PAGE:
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Infamous Ponzi Schemer Bernie Madoff Dies In Prison At 82

NEW YORK (CBSNewYork) - Bernie Madoff, the financier who pleaded guilty to running a massive rip off of investors, has died in a federal prison.

As CBS2's Alice Gainer reports, he had been sick for some time with end-stage renal disease and other chronic medical conditions.

Last year, Madoff's lawyers filed court papers to try and get him released from prison during the COVID-19 pandemic but the request was denied.

More than 15,000 claims against Madoff were filed. About 70% of lost funds to investors has been paid back.

Madoff was the mastermind behind the biggest Ponzi scheme in history. He died while serving his 150 year sentence in North Carolina.

Madoff, a former chairman of the NASDAQ stock market, wiped out the life savings of thousands of people, the investments of universities, charities and celebrities.

"Forty years of savings and all my pension. Nothing left - I'm on food stamps," said Madoff investor Miriam Siegman.

"That betrayal is very difficult for me because this was a man, who, we were friends for 35 years and investors for 25 years," said former Mets owner Fred Wilpon.

Before making his name on Wall Street, Madoff grew up in a Queens neighborhood, where he married his high school sweetheart Ruth.

He started his investment business with several thousand dollars in savings, and set up shop in the financial capital in the 1960s. For decades, his fund made no trades, allowing investors to redeem their accounts by drawing from the account of new investors. In 2008, the financial crisis triggered investors to make withdrawals. He couldn't keep up and told his family.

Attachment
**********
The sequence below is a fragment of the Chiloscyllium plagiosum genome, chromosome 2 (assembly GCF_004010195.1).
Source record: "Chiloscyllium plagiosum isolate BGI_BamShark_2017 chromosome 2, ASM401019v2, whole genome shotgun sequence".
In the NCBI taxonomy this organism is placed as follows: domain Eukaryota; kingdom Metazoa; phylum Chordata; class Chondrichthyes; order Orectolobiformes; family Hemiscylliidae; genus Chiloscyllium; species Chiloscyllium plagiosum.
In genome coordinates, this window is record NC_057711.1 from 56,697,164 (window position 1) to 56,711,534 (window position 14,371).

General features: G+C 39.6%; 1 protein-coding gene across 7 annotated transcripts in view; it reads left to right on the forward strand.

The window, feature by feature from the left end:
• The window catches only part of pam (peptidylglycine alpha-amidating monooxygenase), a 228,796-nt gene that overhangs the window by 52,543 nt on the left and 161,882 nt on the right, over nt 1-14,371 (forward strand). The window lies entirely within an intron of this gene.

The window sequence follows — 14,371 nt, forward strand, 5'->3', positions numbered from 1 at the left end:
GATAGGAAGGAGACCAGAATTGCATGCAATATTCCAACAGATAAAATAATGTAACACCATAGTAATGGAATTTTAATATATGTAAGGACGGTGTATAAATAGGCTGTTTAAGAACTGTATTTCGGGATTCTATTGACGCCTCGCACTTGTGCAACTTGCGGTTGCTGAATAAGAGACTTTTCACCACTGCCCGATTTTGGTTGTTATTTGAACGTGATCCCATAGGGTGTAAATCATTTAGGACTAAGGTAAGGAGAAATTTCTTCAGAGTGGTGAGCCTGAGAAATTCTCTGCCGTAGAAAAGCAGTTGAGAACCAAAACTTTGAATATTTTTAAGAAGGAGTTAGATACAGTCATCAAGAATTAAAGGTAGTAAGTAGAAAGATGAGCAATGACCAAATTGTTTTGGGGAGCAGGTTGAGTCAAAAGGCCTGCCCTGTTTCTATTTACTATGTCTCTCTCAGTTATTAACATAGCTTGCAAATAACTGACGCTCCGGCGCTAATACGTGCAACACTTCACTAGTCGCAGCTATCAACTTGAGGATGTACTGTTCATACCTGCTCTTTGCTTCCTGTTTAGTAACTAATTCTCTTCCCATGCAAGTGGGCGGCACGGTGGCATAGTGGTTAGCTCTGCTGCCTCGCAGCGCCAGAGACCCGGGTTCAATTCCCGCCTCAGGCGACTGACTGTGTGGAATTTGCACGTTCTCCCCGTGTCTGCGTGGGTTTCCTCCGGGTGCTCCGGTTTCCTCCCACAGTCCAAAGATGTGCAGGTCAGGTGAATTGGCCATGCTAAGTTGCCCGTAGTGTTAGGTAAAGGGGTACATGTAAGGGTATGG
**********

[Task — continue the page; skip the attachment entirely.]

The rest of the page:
"He said I have a confession to make. I've been running a Ponzi scheme," his ex-wife Ruth Madoff told 60 Minutes.

His sons turned him in.

In 2009, he pleaded guilty to securities fraud and other charges. He said he was "deeply sorry and ashamed."

Madoff was so hated, he had to wear a bulletproof vest to court.

A trustee was appointed to recover funds, sometimes by suing hedge funds and other large investors who came out ahead.

So far, more than $13 billion of an estimated $17.5 billion that investors put into Madoff's business has been returned. His homes and yacht were auctioned off to help compensate victims.

"Not only did Madoff's estate go into bankruptcy, but there were cascading bankruptcies because he could not repay people. Many investors themselves went bankrupt," said attorney Robert Wallner.

Wallner represented the litigation trustee of two large funds that invested with Madoff and went bankrupt.

"There are many people who not only had to give back money that they took out, but had to give back money that they never really had," Wallner said. "You think about all the victims he left behind, and frankly that's what I thought about - not his demise."

Half a dozen Madoff associates were arrested. His son killed himself on the second anniversary of his father's arrest. His wife cut him off.

"Very sad episode in the history of our city," Mayor Bill de Blasio Wednesday. "Many, many people were hurt by his actions and it's time to hopefully turn the page and move forward."

In 2019, Madoff's attorneys had also asked former President Donald Trump for a reduction in his sentence. None was given.

Madoff was 82.

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